A slight, balding, mustachioed man stands in a field. He wears an expression of worry and a pair of squarish glasses. His hair is tousled, perhaps by wind.
Abdirizak Bihi on a soccer field next to the Brian Coyle Community Center. (Jeff Wheeler / Star Tribune / Minneapolis–St. Paul 2009)

Almost ten years of age separated Burhan Hassan and Shirwa Ahmed, and no one I spoke to ever saw the boys together, but each spent a considerable amount of time at the Abubakar as-Siddique Islamic Center. Zienab hadn’t thought twice about that. She had taken comfort knowing that her son was at the mosque, rather than in the streets being tempted by Somali gangs. That soon changed. Following news of Shirwa’s bombing and Burhan’s disappearance, the Abubakar mosque became a subject of speculation, suspicion, and contention in the Somali community. A Somali journalist in Minneapolis told me that he had attended a meeting at Abubakar’s sister mosque, in Cedar-Riverside, during which a young jihadist regaled rapt crowds with tales of adventure and honor. Burhan’s family alleged that individuals from the mosque were obstructing the FBI’s investigation. In late November, aviation authorities even prevented Abubakar’s imam from boarding an airplane.

But it seemed unlikely that one mosque or one imam could convince two dozen young men to leave their jobs, their families, and their educations for a battlefield in Somalia. There needed to be a spark, an incident to transform religious vigor into militancy. The Ethiopian invasion of Somalia in December 2006 provided it. In the months after the invasion, Somali politicians traveled throughout the diaspora, encouraging young men to come defend their country. In November 2007, an associate of the ousted Islamic Courts government gave a keynote address at the Minneapolis Convention Center in which he goaded the crowd: “Come to see us in Asmara [the capital of Eritrea]. Let us get to know each other. We will offer training. Then whoever wants to fight for two months, like the Eritreans used to do, can then go back to school.”

Were a couple of rabble-rousing speeches enough? Paul Gill, a lecturer and terrorism expert at the University College in Dublin, doesn’t think so. He believes that group psychology oftentimes provides a better template for understanding terrorism recruitment than religion does. While Burhan was apparently never seen with Shirwa, he had become good friends with a nineteen-year-old college student named Abdisalam Ali, who would leave for Somalia on the same day as Burhan. When it comes to recruiting suicide bombers, Gill told me, “the group becomes the primary source of sustenance. It becomes more about group in-love than about hating America or hating the West.” As two examples, he cited the July 7, 2005, bombers in London and the cluster of young men who left the Moroccan town of Tetouan to commit suicide terrorism in Spain and Iraq. “It’s much like joining the Marines or becoming a member of a football club: it’s hard to back out once you’re in. Suicide bombers don’t want to let their group down. When it comes down to the crunch they are not going to back away or defect.”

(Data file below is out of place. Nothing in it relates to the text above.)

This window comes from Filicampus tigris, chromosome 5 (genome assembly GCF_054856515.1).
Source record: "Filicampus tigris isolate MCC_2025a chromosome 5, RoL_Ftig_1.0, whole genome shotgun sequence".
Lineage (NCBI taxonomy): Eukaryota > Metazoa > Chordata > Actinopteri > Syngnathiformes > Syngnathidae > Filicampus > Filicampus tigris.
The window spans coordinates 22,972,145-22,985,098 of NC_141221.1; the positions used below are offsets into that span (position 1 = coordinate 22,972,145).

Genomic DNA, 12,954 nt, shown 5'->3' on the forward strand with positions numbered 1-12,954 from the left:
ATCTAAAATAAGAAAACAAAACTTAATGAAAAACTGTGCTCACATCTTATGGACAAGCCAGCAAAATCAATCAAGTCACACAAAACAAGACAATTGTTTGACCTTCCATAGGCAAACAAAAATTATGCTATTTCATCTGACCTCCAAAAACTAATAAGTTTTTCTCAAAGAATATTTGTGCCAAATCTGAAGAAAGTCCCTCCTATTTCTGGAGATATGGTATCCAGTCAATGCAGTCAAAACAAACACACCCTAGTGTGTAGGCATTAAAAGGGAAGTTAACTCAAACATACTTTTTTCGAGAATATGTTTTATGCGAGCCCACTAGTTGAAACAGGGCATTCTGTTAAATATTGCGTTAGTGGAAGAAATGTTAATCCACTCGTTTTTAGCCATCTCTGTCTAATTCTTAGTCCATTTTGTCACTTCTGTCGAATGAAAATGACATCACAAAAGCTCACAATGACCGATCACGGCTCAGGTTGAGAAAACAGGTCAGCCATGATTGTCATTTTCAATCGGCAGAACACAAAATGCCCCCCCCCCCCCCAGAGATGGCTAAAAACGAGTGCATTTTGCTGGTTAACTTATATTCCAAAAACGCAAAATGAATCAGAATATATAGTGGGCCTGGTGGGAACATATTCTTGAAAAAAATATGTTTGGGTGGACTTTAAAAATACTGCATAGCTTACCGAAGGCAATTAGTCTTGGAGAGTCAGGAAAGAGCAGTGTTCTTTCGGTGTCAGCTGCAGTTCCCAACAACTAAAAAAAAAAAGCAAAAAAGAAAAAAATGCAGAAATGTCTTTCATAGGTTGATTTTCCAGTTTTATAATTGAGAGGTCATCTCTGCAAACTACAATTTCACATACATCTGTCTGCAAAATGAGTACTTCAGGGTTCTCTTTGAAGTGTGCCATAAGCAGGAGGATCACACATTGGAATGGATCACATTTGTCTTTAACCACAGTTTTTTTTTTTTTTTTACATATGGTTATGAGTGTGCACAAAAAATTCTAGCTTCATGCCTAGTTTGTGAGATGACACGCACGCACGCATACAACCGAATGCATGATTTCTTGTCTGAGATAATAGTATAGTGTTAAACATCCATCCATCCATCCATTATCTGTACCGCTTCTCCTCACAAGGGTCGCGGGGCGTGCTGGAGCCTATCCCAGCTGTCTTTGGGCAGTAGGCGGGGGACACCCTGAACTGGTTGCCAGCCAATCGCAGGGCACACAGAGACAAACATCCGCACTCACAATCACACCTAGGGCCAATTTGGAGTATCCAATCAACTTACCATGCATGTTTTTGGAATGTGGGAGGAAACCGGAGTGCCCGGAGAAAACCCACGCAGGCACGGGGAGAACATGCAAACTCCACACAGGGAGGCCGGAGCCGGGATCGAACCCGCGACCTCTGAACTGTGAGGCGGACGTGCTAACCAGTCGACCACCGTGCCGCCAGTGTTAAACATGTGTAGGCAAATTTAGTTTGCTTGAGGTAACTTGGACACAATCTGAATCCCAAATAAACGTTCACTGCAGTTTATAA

Late last year, al Shabaab released a propaganda video that revealed the sophistication of its “pitch.” The video featured a handsome Caucasian male in his midtwenties who spoke English with an American accent. He identified himself as Sheikh Abu Mansoor al-Amriki, or “the American one.” He squatted in a patch of scrub brush in Somalia, sporting long black hair, a black beard and a camouflage hat turned backward. Were he not toting a weapon, al-Amriki would have looked at home in the parking lot at a Phish concert.

He stared into the camera. “We’re waiting for the enemy to come,” he said in a low voice, checking over his shoulder periodically. They were waiting, he added, for “the Ethiopian invaders.” “We hear that there might be more than a thousand. So we’re planning to ambush, blow up as many of their vehicles as we can. And kill as many as we can and take everything they’ve got.” Al-Amriki broke into a big smile.

As the soundtrack faded in, with an American singing in slow, measured rhymes, it became obvious that the video’s target audience was young Americans.

Blow by blow / Year by year / I’m keeping them kafir’s land
War by war / Only gonna make our black flag soar
Drip by drip / Shot by shot / Only gonna give us the death we sought

Another American voice, slightly deeper, rapped over the singing:

Along came America to the Saudi sand
Exposing to the world all their bloody hands
The creeper spread / Mujahids were bred
Only more oppressing people war ahead

The video fused religion, nationalism, and twenty-first-century youthful angst with frightening conviction. “Al Shabaab is hot and it’s sexy right now,” Cheryl Robertson, a public health expert at the University of Minnesota who works closely with the Somali community, told me. Al Shabaab, selling their unique brand of hip-hop jihad, made it look fun.

Burhan Hassan called home after a few weeks. His timing wasn’t accidental and it suggested that al Shabaab provided more than just sexy packaging; it also seemed to have a network of informers in Minneapolis. It was early December, and family members of the missing boys had announced a joint press conference with leading figures from Abubakar mosque. After weeks of trading barbs in the media, the conference would offer a chance for each side to air its suspicions and misgivings about the other. Just thirty minutes before it began, however, Burhan—along with two other boys—called home. They didn’t mention the press conference but the tone of their voices conveyed the sense that they were having a good time back in Somalia. Maybe the boys weren’t in an al Shabaab training camp after all? “No families wanted to put their sons in danger, so most of them cancelled,” said Bihi, Burhan’s uncle. “This happened twice. Somebody here is obviously communicating with them and telling them what to do.”